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Cytochrome c oxidase: structure and spectroscopy.

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  • 1Max-Planck-Institut für Biophysik, Frankfurt/Main, Germany.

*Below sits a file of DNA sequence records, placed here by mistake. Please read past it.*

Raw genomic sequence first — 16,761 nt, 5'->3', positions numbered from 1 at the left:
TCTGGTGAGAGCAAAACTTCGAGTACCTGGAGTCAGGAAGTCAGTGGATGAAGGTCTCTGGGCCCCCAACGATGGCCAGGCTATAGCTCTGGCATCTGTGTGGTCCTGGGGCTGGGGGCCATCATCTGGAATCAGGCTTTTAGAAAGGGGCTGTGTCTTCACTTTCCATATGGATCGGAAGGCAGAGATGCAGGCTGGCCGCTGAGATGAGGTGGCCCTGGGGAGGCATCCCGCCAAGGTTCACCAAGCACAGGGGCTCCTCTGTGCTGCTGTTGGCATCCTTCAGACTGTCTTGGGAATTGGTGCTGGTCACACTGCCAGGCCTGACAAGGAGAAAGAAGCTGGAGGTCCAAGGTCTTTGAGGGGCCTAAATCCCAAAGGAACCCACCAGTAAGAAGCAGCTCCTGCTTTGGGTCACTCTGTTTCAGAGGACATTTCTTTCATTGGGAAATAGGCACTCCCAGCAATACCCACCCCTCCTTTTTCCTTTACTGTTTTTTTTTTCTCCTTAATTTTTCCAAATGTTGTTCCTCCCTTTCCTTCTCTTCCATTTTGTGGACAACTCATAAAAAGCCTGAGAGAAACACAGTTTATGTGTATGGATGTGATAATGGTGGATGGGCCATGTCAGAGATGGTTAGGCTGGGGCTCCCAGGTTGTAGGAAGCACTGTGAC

Cytochrome c oxidase, the terminal enzyme of the respiratory chains of mitochondria and aerobic bacteria, catalyzes electron transfer from cytochrome c to molecular oxygen, reducing the latter to water. Electron transfer is coupled to proton translocation across the membrane, resulting in a proton and charge gradient that is then employed by the F0F1-ATPase to synthesize ATP. Over the last years, substantial progress has been made in our understanding of the structure and function of this enzyme. Spectroscopic techniques such as EPR, absorbance and resonance Raman spectroscopy, in combination with site-directed mutagenesis work, have been successfully applied to elucidate the nature of the cofactors and their ligands, to identify key residues involved in proton transfer, and to gain insight into the catalytic cycle and the structures of its intermediates. Recently, the crystal structures of a bacterial and a mitochondrial cytochrome c oxidase have been determined. In this review, we provide an overview of the crystal structures, summarize recent spectroscopic work, and combine structural and spectroscopic data in discussing mechanistic aspects of the enzyme. For the latter, we focus on the structure of the oxygen intermediates, proton-transfer pathways, and the much-debated issue of how electron transfer in the enzyme might be coupled to proton translocation.

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